Starring: Sam Rockwell, Dominique McElligott, Kevin Spacey (voice)
Directed by: Duncan Jones (debut)
Written by: Nathan Parker (debut)
Reminiscent of early episodes of Rod Serling’s “The Twilight Zone,” the new science fiction film “Moon” is a refreshing addition to a genre usually reserved these days for million-dollar special effects and overly-scripted premises. With “Moon,” debut feature director Duncan Jones gives us one of the most minimalistic and stimulating narratives since 2002’s underappreciated “Solaris.”
In “Moon,” the same deep emotions are layered throughout the story just like Steven Soderbergh’s remake of seven years ago. It’s not necessarily as haunting of an experience, but Jones is able to pick away at our psyche little by little to keep us intrigued by the eeriness of it all.
The film begins with an introduction to Sam Bell (Sam Rockwell), an astronaut who has inhabited a space station for almost three years mining for a much-needed power source for earth. Alone for the entire duration of his mission, Sam get through the days by watching old TV sitcoms, exchanging messages via video feed with his wife and daughter on earth, and talking to the space station’s main computer GERTY (voiced by Kevin Spacey). Unlike Tom Hanks communicates with his volleyball Wilson in “Castaway,” at least GERTY speaks back.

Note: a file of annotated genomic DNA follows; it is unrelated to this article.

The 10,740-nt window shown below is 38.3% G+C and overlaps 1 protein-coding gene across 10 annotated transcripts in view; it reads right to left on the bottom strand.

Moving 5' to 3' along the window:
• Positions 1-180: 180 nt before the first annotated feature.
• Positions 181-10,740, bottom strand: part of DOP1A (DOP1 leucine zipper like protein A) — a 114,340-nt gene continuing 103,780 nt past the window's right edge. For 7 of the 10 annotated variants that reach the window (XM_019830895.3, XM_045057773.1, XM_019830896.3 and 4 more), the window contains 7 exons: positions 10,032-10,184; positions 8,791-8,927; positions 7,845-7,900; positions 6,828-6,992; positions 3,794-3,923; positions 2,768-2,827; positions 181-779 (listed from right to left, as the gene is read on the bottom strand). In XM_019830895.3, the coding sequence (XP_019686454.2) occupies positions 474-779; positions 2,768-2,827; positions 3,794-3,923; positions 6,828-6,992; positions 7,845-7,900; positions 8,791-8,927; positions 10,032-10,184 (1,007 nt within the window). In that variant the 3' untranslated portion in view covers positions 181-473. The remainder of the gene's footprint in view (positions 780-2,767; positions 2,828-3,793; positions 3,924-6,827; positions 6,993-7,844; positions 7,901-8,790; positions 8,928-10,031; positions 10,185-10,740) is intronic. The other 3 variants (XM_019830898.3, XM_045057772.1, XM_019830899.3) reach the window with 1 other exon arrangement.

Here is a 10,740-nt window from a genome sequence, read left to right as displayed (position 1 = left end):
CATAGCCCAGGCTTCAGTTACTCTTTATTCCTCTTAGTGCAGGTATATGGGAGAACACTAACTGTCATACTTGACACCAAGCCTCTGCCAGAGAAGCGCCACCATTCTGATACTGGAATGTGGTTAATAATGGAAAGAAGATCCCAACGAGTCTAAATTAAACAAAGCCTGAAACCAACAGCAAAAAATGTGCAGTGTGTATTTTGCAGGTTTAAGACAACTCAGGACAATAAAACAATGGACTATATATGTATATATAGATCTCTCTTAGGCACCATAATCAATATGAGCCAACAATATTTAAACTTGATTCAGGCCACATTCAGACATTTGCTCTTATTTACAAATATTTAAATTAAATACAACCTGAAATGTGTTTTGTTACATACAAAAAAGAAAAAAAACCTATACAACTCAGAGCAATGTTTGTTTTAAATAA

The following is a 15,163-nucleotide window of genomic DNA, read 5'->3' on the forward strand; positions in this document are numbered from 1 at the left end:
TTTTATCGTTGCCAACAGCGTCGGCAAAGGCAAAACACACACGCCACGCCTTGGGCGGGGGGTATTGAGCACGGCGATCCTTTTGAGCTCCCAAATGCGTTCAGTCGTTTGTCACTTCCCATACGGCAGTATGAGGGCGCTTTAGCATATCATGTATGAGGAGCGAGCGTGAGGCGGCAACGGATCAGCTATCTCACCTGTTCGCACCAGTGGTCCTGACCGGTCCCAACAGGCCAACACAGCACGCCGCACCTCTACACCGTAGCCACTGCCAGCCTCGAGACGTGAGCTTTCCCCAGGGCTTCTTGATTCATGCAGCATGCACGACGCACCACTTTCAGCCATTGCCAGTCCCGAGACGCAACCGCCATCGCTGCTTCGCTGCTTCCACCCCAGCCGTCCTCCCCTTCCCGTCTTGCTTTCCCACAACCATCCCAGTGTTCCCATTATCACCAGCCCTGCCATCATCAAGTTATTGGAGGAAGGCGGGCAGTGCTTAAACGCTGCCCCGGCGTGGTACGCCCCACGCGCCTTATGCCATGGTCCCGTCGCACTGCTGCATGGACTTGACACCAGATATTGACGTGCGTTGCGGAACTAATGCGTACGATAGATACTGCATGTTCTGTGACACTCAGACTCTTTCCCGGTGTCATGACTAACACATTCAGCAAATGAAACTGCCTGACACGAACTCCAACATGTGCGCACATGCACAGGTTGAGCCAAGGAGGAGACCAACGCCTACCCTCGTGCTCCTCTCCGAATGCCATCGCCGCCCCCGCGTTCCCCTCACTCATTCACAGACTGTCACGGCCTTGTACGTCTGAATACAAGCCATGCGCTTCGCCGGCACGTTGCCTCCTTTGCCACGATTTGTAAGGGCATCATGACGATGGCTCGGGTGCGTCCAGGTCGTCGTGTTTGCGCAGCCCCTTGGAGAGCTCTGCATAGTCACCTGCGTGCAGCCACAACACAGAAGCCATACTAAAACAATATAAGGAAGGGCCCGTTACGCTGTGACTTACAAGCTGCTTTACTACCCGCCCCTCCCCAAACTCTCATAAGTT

Coming to the end of his contract with the company that sent him into space, Sam is eager to get back to earth after three long years in solitary confinement. A man can only take so much ping-pong playing with a wall and talking to a mainframe whose emotional outbursts are limited to computer-generated facial expressions.
Sam’s mission is derailed, however, when he mysteriously wakes up in the station’s infirmary after crashing his rover during an excavation on the surface of the moon. When he returns to the crash site to investigate, he discovers something that makes him question his sanity and even his own existence.
Cleverly-written and well-paced, “Moon” is anchored by a top-notch performance by Rockwell, his best since 2002’s “Confessions of a Dangerous Mind.” As Sam attempts to piece together what he is experiencing aboard a station, Rockwell slowly unravels his character to his rawest form. Director Duncan magnifies this by giving us thought-provoking scenarios that will have you talking long after you’ve left the theater.